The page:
At the freezing or boiling point two phases of matter can exist at the same temperature

    To make the change from one phase to another more energy will be absorbed (boiling or melting) or lost (condensing or freezing) without a change in temperature

    This is because this energy is used merely to overcome the bonds of one state and move to the new state creating a change in potential energy.

    Energy and Change of State


    Chem saver page 16 heating and cooling curve
    Chem Saver page 16 exist at the same temperatureHeating and Cooling Curve

    Heat of vaporization

    Gas/vapor

    D PE

    Boiling/vaporization

    D KE

    condensation

    Heat of fusion

    D PE

    liquid

    melting

    D KE

    D KE

    Solid

    freezing

    100oC

    0oC

    Time


    Heat in phase changes

    Instead of specific heat (C) we use enthalpy (∆H) for calculating heat during phase changes.

    Heat of fusion/solidification is the heat required to move from solid  liquid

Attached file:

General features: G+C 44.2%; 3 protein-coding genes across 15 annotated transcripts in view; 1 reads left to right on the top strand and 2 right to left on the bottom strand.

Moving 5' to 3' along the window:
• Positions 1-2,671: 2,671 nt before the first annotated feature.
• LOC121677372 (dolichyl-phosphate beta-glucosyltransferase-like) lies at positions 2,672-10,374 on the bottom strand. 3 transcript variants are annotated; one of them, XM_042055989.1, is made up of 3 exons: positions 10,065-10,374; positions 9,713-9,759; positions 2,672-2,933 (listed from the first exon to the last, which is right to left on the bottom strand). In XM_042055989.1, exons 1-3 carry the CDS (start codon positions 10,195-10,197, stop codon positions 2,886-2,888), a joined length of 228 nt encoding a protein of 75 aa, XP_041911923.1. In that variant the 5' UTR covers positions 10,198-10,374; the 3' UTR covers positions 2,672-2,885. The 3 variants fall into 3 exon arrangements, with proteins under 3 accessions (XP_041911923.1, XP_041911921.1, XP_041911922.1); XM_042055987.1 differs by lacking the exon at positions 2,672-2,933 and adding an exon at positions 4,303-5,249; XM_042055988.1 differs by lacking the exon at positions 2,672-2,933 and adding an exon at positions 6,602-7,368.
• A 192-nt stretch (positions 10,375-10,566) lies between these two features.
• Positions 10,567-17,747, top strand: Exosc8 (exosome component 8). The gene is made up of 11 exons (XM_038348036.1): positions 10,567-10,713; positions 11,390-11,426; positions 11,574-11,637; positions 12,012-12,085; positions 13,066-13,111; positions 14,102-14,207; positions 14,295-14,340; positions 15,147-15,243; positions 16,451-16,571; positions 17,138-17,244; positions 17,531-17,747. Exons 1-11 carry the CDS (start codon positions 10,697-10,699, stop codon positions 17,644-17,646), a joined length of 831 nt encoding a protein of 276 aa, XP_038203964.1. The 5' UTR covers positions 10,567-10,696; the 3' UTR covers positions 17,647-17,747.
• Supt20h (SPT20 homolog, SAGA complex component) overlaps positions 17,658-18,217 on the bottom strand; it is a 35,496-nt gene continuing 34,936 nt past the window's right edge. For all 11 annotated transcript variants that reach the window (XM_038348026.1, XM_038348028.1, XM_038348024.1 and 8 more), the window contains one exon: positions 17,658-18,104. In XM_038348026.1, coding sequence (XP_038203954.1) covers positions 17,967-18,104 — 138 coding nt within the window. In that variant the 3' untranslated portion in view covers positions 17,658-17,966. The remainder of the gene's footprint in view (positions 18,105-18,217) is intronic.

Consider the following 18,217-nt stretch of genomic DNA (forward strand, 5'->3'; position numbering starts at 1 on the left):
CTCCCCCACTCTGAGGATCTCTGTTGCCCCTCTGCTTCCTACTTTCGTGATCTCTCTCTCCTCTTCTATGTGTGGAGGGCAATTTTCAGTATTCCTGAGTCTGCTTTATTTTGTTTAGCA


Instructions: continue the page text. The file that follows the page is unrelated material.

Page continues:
Hfus = –Hsolid

    Heat of vaporization/condensation is the heat required to move from liquid gas

    Hvap = –Hcon

    Heat in phase changes


    Heat in phase changes1

    Q = m x H calculating heat during phase changes.

    Heat in phase changes

    • Q = amount of heat energy (joules or calories)

    • m = mass of substance (grams)

    • H = enthalpy of fusion (Hf) or vaporization (Hv)


    Chemistry in activity chem saver page 41
    Chemistry in Activity calculating heat during phase changes.Chem Saver Page 41

    • constants:

      Specific heat of ice = 2.09 J/g·ºC

      Specific heat of water = 4.18 J/g·ºC

      Specific heat of steam = 2.03 J/g·ºC

      Heat of fusion of water = 334 J/g

      Heat of vaporization of water = 540 J/g


    Example problem
    Example Problem calculating heat during phase changes.

    • Calculate the mass of ice (in grams) that will melt at 0ºC if 2.25 kJ of heat are added. (Hf= 334 J/g)

      Q = m x Hf

    • Q = 2250 J

    • Hf = 334 J/g

    • m = Q /Hf

    • m = 2250 J / 334 J/g

    m = 6.74 g


    Example problem1
    Example Problem calculating heat during phase changes.